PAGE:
is tax increases. Right now 80% of Kenyan citizens don’t pay taxes because they have “temporary” or casual employment, not regular salaries. The government wants to change that, hoping to expand the tax base with more jobs, avoiding the experience of struggling Zambia and Sri Lanka, which have been forced to relinquish key national assets — airports, national grid, tv stations, land tracts — to the Chinese to repay loans.
In another world I wouldn’t give a damn about this. But I do now because I’m here on a Fulbright Scholar’s program to research, at a deeper level, the China-Kenyan economic interaction and its effects on Kenyan labor, quality of life, legal rights, and opportunities for youth. I’ve now encountered more than a few Chinese and Kenyans, and so far I haven’t witnessed, first hand, the deleterious effects of Chinese development. What I have seen is the heartbreaking contrast between Kenya’s rich and poor. I don’t pretend to understand all the problems, but Nairobi alone has 7 massive slums housing 2.5 million people, around 60% of the population in this city. Government officials seem to be doing very little to alleviate these conditions.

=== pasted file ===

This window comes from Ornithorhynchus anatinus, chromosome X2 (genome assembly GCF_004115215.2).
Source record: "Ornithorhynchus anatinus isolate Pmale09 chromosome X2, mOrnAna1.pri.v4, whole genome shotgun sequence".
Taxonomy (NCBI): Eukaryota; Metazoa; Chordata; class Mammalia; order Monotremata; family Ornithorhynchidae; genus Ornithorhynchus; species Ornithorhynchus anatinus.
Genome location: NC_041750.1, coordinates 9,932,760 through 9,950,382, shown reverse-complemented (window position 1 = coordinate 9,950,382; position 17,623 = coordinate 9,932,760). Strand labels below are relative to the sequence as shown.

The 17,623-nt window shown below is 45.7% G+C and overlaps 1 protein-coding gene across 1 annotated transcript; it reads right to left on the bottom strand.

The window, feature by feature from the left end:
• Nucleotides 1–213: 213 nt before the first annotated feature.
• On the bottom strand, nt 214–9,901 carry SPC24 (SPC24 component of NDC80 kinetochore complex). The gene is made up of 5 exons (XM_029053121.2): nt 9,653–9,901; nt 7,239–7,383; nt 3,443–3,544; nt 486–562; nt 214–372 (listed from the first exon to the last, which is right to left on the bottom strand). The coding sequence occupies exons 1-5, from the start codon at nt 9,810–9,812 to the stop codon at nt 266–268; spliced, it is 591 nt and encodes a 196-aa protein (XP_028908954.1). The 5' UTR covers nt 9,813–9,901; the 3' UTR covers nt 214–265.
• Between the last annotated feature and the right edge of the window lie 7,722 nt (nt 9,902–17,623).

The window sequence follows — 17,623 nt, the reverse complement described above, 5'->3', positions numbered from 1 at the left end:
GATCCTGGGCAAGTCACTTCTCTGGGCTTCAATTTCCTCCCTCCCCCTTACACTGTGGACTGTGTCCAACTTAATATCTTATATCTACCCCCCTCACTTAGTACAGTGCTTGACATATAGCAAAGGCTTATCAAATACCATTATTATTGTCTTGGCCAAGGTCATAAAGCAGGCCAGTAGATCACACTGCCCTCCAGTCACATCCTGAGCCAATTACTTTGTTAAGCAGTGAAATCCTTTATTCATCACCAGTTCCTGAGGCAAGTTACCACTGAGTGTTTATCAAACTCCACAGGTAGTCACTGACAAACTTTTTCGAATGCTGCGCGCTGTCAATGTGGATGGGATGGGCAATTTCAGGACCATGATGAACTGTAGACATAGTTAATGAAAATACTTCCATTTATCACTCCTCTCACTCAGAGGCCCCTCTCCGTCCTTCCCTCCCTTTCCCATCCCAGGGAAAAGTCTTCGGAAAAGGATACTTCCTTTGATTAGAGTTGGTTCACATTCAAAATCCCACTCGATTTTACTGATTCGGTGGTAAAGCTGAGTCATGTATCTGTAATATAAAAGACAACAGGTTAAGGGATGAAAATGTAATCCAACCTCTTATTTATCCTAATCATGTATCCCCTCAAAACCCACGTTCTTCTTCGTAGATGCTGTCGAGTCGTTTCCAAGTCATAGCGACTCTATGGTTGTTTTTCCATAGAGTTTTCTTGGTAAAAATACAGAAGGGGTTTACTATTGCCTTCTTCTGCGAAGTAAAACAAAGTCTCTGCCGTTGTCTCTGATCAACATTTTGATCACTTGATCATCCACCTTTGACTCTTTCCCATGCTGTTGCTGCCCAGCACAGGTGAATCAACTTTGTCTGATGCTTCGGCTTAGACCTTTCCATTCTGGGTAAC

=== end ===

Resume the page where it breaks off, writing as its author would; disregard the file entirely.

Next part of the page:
A slum economy exists. Kibera, the biggest slum in Africa, is about six kilometers from center city, housing 250,000 inhabitants, 90% of which are tenants in shacks who have no rights. The government owns the land. There are no government hospitals or clinics in the slum; all medical care is provided by private agencies or churches. Tribal tensions between the Kikuyu, the majority, the Luo, Nubian settlers originally from the Kenya-Sudan border, and a few other tribes exist. Until recently Kibera had no water and residents had to collect it from the Nairobi dam, a dirty source that causes typhoid and cholera. Most of Kibera has no toilet facilities. One latrine (hole in the ground) is shared by up to 50 shacks; and once the latrine is filled, boys in the slum are dispatched to dump the contents back into the river.
Slums are always complex challenges. But they are emblematic of a national habit of looking the other way — agendas debated and exposed, then ignored and undone.
What enlivens this country, and what ails it, it seems to me, has little to do with the Chinese influence. It’s a Kenyan — African — universal problem, namely, a deeply entrenched system of graft and greed among politicians, elite business people and their network of minions. There is no such thing as “conflict of interest” here; everybody has “interests.” Interests are made worse by entrenched patriarchy — a lack of women’s moral leadership at the top –along with an apparent unwillingness to enforce key civil protections outlined in the progressive 2010 Kenyan Constitution, a document that ought to be read and reread.
Thus far, I’ve seen no one, including Uhuru Kenyatta himself, look inward. No one seems to address how grandiose visions and unchecked acquisitive behavior actually harm the Kenyan citizens these leaders have sworn to protect.